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Chaos Code: New Sign of Catastrophe (Switch) review

Although FK Digital’s future is tragically uncertain, the port of New Sign of Catastrophe brings another accessible and engaging fighting game to the Switch, albeit one that lacks online play. 

Chaos Code: New Sign of Catastrophe
Platform: Switch, previously on PC and PlayStation 4
Developer: FK Digital, Arc System Works
Publisher: Arc System Works
Release date: March 26th, 2020
Availability: $9.99 via digital download from the eShop

Like any respectable platform, the Switch serves as home for a multitude of fighting games. Most players are aware of heavy hitters like Super Smash Bros Ultimate, Street Fighter 30th Anniversary Collection, and Mortal Kombat 11. But there’s also number of enjoyable, albeit lesser known fighters from publishers like Arc System Works. Titles like BlazBlue: Central Fiction, Under Night In-Birth Exe:Late[cl-r], and Guilty Gear XX Accent Core Plus R ensure owners are privy to many of the same pugilistic efforts found on less portable hardware.

Such is the case with Taiwan-based FK Digital’s Chaos Code. Originally introduced to Japanese arcades, the title was subsequently published on the PlayStation 3, where its quirky cast of thirteen playables and accessible mechanics helped to alleviate the absence of online play. With the recent port of follow-up Chaos Code: New Sign of Catastrophe, net-based competition has been built-in, allowing Switch owners to square off across a multitude of creatively themed stages.

Orderly Chaos

At its heart, Chaos Code is an approachable fighter, whose four-button combat system facilitates combo-driven gameplay. Beyond assembling strings of strikes from quarter and half circle maneuvers, there are also a few nuances that require players to be mindful. A stun gauge increases every time a combatant takes a hit, and once filled, characters are stunned and susceptible to assault, goading gamers into cautious blocking. Following genre tradition, the title’s flashiest and most punishing moves are tied to another three-part meter, which when filled allows players to release a devastating Destructive Chaos or even an Exceed Chaos assault, which are both as damage-inducing as they sound.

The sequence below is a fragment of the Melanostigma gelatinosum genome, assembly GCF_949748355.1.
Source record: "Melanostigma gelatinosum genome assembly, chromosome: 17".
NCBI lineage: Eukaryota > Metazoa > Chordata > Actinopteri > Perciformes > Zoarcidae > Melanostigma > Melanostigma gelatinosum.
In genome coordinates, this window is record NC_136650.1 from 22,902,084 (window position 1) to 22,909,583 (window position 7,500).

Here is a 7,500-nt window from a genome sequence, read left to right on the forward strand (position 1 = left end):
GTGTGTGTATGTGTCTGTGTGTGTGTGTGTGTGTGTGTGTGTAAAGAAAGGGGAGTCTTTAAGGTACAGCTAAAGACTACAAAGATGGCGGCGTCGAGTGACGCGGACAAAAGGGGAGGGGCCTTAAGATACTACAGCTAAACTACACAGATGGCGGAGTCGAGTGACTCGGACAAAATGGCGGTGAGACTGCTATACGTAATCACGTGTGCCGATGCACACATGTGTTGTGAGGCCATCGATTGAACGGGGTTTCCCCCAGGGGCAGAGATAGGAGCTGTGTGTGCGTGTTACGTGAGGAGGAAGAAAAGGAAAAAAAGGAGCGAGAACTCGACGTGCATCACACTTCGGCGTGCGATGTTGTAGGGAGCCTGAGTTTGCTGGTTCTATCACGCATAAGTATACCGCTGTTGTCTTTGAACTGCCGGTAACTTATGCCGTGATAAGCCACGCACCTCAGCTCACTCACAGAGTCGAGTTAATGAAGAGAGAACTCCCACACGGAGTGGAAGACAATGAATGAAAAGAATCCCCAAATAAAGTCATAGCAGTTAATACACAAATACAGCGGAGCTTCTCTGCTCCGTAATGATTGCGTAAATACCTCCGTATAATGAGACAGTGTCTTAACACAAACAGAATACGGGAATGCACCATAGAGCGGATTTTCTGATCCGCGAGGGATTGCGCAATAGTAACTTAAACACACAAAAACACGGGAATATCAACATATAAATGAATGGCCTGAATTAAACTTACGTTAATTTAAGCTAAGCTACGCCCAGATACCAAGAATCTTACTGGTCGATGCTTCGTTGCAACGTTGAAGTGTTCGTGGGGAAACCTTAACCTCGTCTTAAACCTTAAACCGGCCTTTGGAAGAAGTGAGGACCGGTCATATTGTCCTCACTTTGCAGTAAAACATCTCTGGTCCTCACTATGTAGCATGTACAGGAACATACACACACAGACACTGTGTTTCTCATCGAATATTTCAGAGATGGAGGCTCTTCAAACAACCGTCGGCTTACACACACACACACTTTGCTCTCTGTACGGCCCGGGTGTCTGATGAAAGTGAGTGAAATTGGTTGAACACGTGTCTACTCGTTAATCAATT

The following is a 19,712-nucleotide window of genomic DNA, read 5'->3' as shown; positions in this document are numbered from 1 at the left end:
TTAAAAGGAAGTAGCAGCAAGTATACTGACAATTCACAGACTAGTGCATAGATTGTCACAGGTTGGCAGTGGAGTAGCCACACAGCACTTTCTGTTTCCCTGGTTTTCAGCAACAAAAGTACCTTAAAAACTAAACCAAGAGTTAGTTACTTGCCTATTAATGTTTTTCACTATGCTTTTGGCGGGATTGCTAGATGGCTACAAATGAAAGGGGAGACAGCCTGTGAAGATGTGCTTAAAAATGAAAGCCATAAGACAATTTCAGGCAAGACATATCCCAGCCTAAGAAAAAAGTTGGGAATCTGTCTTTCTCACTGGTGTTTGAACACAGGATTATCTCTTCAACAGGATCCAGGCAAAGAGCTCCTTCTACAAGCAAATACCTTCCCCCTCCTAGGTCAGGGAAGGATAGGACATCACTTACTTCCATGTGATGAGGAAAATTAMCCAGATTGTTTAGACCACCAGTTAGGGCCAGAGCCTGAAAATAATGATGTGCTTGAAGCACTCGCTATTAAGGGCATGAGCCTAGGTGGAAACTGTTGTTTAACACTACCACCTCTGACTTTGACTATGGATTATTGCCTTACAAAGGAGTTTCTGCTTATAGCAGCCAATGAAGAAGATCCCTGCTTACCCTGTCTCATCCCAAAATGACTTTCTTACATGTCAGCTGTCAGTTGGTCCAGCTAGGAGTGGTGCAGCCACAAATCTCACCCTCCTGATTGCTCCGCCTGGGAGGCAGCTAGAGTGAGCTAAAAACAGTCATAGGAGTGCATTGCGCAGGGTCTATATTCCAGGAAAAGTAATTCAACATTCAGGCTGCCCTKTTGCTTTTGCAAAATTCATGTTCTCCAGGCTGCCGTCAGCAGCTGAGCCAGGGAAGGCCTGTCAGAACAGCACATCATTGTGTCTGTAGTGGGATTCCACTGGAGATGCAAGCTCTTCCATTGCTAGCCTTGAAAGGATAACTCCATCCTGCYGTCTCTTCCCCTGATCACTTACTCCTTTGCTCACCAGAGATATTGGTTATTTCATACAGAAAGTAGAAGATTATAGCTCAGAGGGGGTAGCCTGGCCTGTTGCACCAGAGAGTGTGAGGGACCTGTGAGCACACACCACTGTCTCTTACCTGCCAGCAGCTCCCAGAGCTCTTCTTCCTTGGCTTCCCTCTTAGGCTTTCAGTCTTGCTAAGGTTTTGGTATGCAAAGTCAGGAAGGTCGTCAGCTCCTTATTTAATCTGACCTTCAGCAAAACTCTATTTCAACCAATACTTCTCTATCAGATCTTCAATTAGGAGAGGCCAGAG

While many of Chaos Code’s mechanics will be familiar to fighting game fans, the title does have a few novelties of its own. After players choose a character, they can select any two of four Extra moves which are integrated into the fighter’s repertoire. Gamers also determine if their pugilist should use a run or step movement speed, which can send characters either darting across the screen or gradually hopping toward opponents. For advancing fighting aficionados, New Sign of Catastrophe also has all the intricacies of a top-tier title, allowing cancels, guard breaks, and tactical parries.

An Appealing Cast of Playables

Just as importantly, a diverse and distinctive roster of combats is ready to heed a player’s commands. Each of the title’s sixteen fighters channels a bit of Arc System Work’s trademark quirk. There’s Catherine, a gender-bending cosplayer who transforms into everything from a mischievous schoolgirl to a bride who bops their opponent with bells and a cardboard husband. Cait and Sith are a pair of twins capable of delivering tag-team strikes, while Bravo is a brawny chef who attacks with noodle plates and has a strike which drops opponents into a simmering stew pot. Fan service comes in the form of Gothlolis like Celia (who also has a demon-neko alternative design) and Cthylla, as well as the requisite pantsu-exposing character, the nimble Rui. Echoing the eccentric character design, Chaos Code’s madcap matches feel unique, thanks to the title’s oddball strikes and staccato flow.